Profiting from a moment of quiet outside, I shall now attempt to explain to you, Reader, what is happening around us. To this purpose I must go back several weeks, to the end of May, when news of local unrest first came from Palermo. On each occasion in this period when, in my habitual way, I joined the rabble pressing in all directions along the streets of our city and, curious where it would lead me, allowed myself to be carried along freely by the human wave, in the voices and gestures of the people passing by I sensed a morbid excitement. My immediate thought was that I was suffering from an overtaxed brain, in view of the heat, which often makes the entire world seem strange and alien, as in a bad dream, and to sober myself I doused my head with a pail of water or two from the well; and yet – whether the squabbles of lazars (as we are wont to call the idlers who sit from dawn to dusk outside the Hospital of Saint Lazarus), or the shouts of market traders, snatches of song, the guitar chords, laughter and loud conversations flowing in the evenings from tables and benches set outside the trattorias – all these seemed to sound a different note than usual, and to be running to a different metre, ever faster, as if passing from a trot to a gallop. At times, when from this hubbub individual words reached me, or even several words at once, I began to wonder if I myself had been the unwitting cause of this mental agitation, by providing information in my gazette about the ongoing unrest in Sicily. For on several occasions I chanced upon small groups of vagabonds gathered around one or another agitator who, making constant errors and stumbling over the more difficult words, was reading aloud to them, sentence by sentence, from a frayed copy of the News.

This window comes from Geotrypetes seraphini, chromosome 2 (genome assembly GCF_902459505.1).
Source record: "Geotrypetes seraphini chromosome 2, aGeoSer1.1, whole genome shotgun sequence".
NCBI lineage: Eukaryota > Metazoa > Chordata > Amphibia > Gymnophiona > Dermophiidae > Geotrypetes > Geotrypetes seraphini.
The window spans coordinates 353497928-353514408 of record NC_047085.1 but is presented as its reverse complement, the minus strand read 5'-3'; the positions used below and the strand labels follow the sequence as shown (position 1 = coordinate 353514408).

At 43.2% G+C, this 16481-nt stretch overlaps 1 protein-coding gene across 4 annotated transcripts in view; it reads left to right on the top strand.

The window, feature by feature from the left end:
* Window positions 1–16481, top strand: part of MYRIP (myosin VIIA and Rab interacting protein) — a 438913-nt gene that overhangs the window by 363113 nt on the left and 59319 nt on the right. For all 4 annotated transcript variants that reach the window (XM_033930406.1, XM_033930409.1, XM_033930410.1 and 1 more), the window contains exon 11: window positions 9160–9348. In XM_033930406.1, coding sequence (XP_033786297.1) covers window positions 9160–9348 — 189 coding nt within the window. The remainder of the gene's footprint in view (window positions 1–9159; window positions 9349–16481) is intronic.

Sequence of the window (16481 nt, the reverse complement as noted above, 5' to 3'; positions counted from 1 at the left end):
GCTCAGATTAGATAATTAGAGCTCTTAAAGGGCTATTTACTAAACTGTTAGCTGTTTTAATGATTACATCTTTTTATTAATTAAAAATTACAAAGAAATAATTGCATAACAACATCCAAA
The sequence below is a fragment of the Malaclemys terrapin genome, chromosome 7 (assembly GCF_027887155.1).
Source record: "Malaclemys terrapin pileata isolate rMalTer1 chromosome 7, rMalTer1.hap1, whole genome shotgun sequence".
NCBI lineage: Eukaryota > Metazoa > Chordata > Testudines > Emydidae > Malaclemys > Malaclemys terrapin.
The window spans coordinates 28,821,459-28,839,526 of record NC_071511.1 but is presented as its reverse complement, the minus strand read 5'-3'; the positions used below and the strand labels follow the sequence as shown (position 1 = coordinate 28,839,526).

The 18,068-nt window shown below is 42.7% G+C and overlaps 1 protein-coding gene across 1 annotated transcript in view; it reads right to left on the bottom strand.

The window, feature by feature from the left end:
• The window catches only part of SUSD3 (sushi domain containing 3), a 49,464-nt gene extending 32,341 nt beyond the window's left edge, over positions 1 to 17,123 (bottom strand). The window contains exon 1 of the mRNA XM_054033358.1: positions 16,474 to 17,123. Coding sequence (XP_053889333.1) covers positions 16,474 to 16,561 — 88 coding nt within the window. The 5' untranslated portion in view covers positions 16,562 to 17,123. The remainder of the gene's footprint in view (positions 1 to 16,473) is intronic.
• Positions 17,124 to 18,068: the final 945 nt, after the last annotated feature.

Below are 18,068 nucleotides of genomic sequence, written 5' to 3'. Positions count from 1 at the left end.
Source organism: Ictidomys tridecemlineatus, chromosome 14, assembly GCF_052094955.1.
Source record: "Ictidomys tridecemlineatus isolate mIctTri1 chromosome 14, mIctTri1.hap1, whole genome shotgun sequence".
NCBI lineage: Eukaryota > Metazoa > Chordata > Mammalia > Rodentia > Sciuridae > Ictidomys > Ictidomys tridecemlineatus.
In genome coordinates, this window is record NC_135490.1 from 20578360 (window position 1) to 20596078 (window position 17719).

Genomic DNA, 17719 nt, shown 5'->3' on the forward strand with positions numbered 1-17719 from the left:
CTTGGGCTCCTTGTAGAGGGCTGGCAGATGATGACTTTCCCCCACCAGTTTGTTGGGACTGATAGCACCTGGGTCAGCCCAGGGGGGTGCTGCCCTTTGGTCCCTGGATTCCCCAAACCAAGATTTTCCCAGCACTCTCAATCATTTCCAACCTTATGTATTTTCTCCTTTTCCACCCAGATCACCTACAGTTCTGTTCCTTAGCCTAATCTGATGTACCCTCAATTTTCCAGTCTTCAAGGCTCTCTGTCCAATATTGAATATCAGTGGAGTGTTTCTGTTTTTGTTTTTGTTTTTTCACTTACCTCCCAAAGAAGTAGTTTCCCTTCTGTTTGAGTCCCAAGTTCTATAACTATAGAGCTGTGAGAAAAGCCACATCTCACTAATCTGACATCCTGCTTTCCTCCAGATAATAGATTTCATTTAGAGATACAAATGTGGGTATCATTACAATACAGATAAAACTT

In recent days, I felt particular anxiety as I watched preparations for the approaching feast of Our Lady of Mount Carmel, and as it soon came to light, my instincts were not deceiving me. There is a custom in Naples that every year in the square outside the Carmelite basilica the people build a large castle out of rotten planks, old papers and rags, and then on the day of the festival, there is a great battle fought with sticks, which some use to defend the stronghold, and others to storm it. There are always more volunteers who enlist on the side of the attackers, surely because in any case the fortress must be captured, and few would wish to fight in a cause that is lost from the very start. Furthermore, the Neapolitans love masquerades, and the attacking army always appears dressed up in turbans and fezzes, their faces made black with soot, or rust-red with brick dust. Since time immemorial these bizarre warriors have been called “the Alarbs”, which surely derives from the Arabs, although to what events this custom refers and what it is meant to signify I have never succeeded in divining, despite having lived in Naples for nigh on four-and-thirty years. This year, enlistment for the Alarb army began several days ago, and thus a long way in advance, for the festival is only due to fall on the sixteenth of July. On Friday afternoon, I made my way to the piazza del Carmine, where this beggars’ army holds its manoeuvres, in the hope of coming upon something there that would amuse the readers of my gazette. On the neighbouring piazza del Mercato, or to be precise, in the part of it free of stalls, where on Tuesdays and Thursdays there is a horse market, before the church of Sant Eligio a marble plinth has been erected, on which stands a platform of mighty beams; above it there rises a gallows, from which the stinking carcasses of malefactors usually dangle. They are rarely cleared away, for in this district the stench of the corpses is in any case lost amid the general fetor of waste lying scattered everywhere from the fishmonger’s and butcher’s stalls, dragged about by dogs and cats. (Things were different, so I have heard, in the days of the famous viceroy Don Pedro de Toledo, when ten condemned men were hung each day, each on a fresh string, thanks to which the rope makers were guaranteed constant demand for their goods.) But this time both hooks on the crossbeam of the gallows were free. Arriving at the square, I saw the “Moors” marching to and fro across their parade ground, dressed in motley, vigorously waving their sticks and rhythmically stamping their feet shod in bast shoes, causing dust to rise from the dried-out mud. I must admit that they did show some flair for the craft of war, as one watched them briskly march at every nod of the commander, now to the left, now to the right; then at an agreed signal, without breaking their serried rank, they rushed headlong into a successful attack on the gallows, now with their sticks held out before them like rapiers, now raised overhead like sabres. And yet I wondered why, if this was only to be a church festival performance, they were exercising so strenuously until sweat gushed from them in all directions, like water from a dog that shakes itself on emerging from a pond. Could the dishevelled youth with the large flaxen moustaches in command of these men have decided to eclipse all the Alarb storms ever enacted in human memory? And what might he gain from that?